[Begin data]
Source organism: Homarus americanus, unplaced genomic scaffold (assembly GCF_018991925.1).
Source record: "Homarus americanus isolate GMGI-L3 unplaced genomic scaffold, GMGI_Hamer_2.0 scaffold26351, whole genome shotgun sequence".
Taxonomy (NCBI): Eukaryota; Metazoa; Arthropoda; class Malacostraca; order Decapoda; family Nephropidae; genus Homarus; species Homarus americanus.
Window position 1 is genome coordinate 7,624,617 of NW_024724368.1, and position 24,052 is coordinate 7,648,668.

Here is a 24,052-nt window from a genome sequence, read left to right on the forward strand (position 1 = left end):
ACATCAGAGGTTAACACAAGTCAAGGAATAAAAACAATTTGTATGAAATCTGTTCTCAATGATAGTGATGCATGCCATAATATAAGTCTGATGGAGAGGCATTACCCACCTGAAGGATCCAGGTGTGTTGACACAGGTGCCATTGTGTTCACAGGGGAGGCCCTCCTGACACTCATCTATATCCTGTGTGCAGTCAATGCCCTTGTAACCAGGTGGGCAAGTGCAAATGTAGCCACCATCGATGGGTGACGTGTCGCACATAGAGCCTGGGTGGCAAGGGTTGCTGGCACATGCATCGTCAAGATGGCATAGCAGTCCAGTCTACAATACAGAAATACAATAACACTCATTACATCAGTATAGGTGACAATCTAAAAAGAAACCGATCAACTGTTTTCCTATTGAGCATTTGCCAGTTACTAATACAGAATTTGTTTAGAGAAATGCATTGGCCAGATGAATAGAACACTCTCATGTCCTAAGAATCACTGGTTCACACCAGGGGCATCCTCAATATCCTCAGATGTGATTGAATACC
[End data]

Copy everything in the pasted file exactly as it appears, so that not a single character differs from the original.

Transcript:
Source organism: Homarus americanus, unplaced genomic scaffold (assembly GCF_018991925.1).
Source record: "Homarus americanus isolate GMGI-L3 unplaced genomic scaffold, GMGI_Hamer_2.0 scaffold26351, whole genome shotgun sequence".
Taxonomy (NCBI): Eukaryota; Metazoa; Arthropoda; class Malacostraca; order Decapoda; family Nephropidae; genus Homarus; species Homarus americanus.
Window position 1 is genome coordinate 7,624,617 of NW_024724368.1, and position 24,052 is coordinate 7,648,668.

Here is a 24,052-nt window from a genome sequence, read left to right on the forward strand (position 1 = left end):
ACATCAGAGGTTAACACAAGTCAAGGAATAAAAACAATTTGTATGAAATCTGTTCTCAATGATAGTGATGCATGCCATAATATAAGTCTGATGGAGAGGCATTACCCACCTGAAGGATCCAGGTGTGTTGACACAGGTGCCATTGTGTTCACAGGGGAGGCCCTCCTGACACTCATCTATATCCTGTGTGCAGTCAATGCCCTTGTAACCAGGTGGGCAAGTGCAAATGTAGCCACCATCGATGGGTGACGTGTCGCACATAGAGCCTGGGTGGCAAGGGTTGCTGGCACATGCATCGTCAAGATGGCATAGCAGTCCAGTCTACAATACAGAAATACAATAACACTCATTACATCAGTATAGGTGACAATCTAAAAAGAAACCGATCAACTGTTTTCCTATTGAGCATTTGCCAGTTACTAATACAGAATTTGTTTAGAGAAATGCATTGGCCAGATGAATAGAACACTCTCATGTCCTAAGAATCACTGGTTCACACCAGGGGCATCCTCAATATCCTCAGATGTGATTGAATACC